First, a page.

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Microplastic pollution and wet wipe ‘reefs’ are changing the River Thames ecosystem

Pollution: A view of the River Thames from Tower Bridge PICTURE: REX

Alex McGoran, PhD researcher in aquatic pollution, Royal Holloway

EVER since the issue was highlighted in shows like Blue Planet 2, plastic pollution in the world’s oceans has generated a wave of concern among the public. It might surprise people to learn that despite comparably less attention, many of the world’s rivers are just as polluted, if not more so.

Around 80 per cent of marine litter starts on land and rivers help transport it out to sea. In this way, plastic pollution is not just a problem for the distant open ocean — it’s an issue on our doorstep. For this reason, I chose to focus on the River Thames and the impact that plastics are having close to home.

There are currently no estimates for the amount of plastic in the Thames, but the world’s rivers are estimated to carry up to 4,000 kg of plastic out to sea every day. Despite much of the plastic in the Thames making it to the North Sea, a portion is permanently accumulating in the catchment.

Wipe out: A large wet wipe reef on the south bank just upstream of Hammersmith Bridge PICTURE: KATY McCOY, AUTHOR PROVIDED

Researchers recovered nearly 8,500 items from the Thames riverbed over three months in 2012. After 20 river cleans on the foreshore of the Thames in 2019, nearly 9,000 plastic items were recovered, almost all of which were single-use.

These were most often wet wipes, sanitary products and food packaging, which accumulate in the sediment or are deposited on the inside of bends in the river. Several members of our lab group helped with a clean-up with local environment charity Thames21. On the Thames foreshore at Hammersmith in early 2019, 23,000 wipes were collected, averaging 201 wipes per square metre. You may have heard of wet wipes forming ‘fatbergs’ in sewers, but on the banks of the Thames there are wet wipe reefs that are slowly changing the shape of the river itself.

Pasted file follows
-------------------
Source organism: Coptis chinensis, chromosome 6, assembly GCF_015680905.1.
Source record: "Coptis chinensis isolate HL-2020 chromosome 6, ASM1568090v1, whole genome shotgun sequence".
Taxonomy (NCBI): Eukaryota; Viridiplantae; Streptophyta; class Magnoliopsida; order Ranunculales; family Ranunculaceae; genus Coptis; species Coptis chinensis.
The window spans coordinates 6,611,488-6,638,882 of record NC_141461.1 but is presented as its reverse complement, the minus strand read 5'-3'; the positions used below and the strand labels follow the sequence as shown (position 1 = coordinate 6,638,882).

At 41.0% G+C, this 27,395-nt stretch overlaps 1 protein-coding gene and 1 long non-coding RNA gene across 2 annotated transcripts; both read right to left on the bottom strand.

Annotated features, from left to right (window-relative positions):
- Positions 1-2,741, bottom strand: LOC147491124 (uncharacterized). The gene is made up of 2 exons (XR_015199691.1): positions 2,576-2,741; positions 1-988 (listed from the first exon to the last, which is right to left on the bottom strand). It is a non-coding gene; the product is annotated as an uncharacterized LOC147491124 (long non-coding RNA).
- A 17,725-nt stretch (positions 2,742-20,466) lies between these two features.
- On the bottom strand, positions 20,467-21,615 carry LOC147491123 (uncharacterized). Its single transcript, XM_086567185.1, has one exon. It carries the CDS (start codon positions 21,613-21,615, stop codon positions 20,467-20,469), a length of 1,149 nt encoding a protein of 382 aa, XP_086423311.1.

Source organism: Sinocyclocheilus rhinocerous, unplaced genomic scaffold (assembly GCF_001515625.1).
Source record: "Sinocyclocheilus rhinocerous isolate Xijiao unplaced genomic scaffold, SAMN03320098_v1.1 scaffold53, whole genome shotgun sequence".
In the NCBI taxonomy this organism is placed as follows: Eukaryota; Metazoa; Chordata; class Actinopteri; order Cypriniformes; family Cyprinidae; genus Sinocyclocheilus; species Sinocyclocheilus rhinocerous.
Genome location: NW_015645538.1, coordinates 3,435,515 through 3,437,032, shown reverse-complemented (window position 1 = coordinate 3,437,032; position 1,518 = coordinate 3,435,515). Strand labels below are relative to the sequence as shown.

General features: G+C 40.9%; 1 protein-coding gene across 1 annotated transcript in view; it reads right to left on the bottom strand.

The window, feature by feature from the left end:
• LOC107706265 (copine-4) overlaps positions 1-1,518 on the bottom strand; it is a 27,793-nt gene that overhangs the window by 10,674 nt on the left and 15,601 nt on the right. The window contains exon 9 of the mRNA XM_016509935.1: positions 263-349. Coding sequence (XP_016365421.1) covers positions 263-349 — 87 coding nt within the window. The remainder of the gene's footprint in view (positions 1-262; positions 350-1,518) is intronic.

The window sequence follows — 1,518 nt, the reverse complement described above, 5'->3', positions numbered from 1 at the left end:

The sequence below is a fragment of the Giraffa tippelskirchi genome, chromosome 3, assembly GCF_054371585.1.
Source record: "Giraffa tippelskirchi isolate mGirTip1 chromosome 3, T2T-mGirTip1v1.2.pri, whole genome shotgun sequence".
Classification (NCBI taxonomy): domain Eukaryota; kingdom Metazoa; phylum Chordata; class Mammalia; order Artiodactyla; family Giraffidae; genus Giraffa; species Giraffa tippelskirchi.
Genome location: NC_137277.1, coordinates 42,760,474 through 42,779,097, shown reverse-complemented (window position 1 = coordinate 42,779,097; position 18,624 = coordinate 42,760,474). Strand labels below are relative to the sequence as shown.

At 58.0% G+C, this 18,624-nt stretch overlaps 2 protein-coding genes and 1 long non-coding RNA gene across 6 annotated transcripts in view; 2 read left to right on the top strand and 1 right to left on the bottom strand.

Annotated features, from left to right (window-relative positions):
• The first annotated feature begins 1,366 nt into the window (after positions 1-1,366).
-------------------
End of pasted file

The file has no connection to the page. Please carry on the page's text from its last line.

Small but harmful: A 3mm microplastic particle recovered from the stomach of a fish compared with a 7mm grain of rice PICTURE: ALEX McGORAN, AUTHOR PROVIDED

As plastics move through the aquatic environment they break up. Eventually, these particles reach a microscopic scale. I have been researching microplastics, which are items smaller than 5mm — roughly the size of a grain of rice — since 2015 and every study I have undertaken has found plastic. I have studied two UK rivers, the Thames and the Clyde, and fish in both estuaries have ingested plastic.

A river of plastic

As part of my PhD, I’m researching the accumulation of microplastics in the Thames food web. When I trawl in the Thames for fish the nets are full of plastic, especially tangles of wet wipes. It’s extremely rare that we bring in a net with no litter at all.

Despite its murky appearance, the Thames is a diverse ecosystem that’s full of life. It supports over 120 species of fish as well as many marine mammals, such as grey seals, common seals, dolphins and porpoises. Even a beluga whale was once spotted. Microplastics in the river can be ingested by all animals in the food web. Negative impacts on one part of this system can potentially cause a cascade which affects other species.

Knock-on effect: Microplastics accumulate in greater quantities in organisms feeding nearer the top of food webs, like seals PICTURE: ALEX McGORAN, AUTHOR PROVIDED

Microplastics contain chemical additives which are released as they degrade and can act as harmful pollutants in water. These toxic chemicals can be transferred to organisms if they ingest them. This forces the animal to use their energy to treat the problem, rather than growing, feeding or reproducing.

The amount of plastic in an animal’s gut is likely to increase higher up the food web that the animal feeds. If amphipods near the base of the food web ingest a few pieces of plastic then fish eating large numbers of amphipods — each likely to contain small amounts of plastic — would gradually accumulate more as they feed. Then seals at the top of the food web, which ingest lots of fish, would be exposed to a greater concentration still.

Though plastic straws and other single-use items have taken much of the blame, the plastic most commonly eaten by flatfish — a species often caught by fishers — are fibres. These are long threads of plastic which originate in our fabrics. Straws may flow out to sea quicker but during my research in the Thames, I found that 80 per cent of all plastic extracted from animals there were fibres.

Evidence: A plaice is shown with a tangle of fibres PICTURE: ALEX McGORAN, AUTHOR PROVIDED

Hundreds of thousands of these tiny plastic fibres can drain into rivers with every use of our washing machines. Wastewater treatment plants catch the majority of these fibres, but with so many people washing their clothes in the Thames catchment area, a vast number of fibres are still entering the river and making their way out to sea.

Washing clothes less often and using products designed to capture fibres in the wash can prevent them getting to rivers or the sea, such as the guppy friend bag and coraball. We may rightly fret about the impact of our plastic on life in the ocean, but it’s time we realised that the plastic pollution crisis is a lot closer to home than we care to think.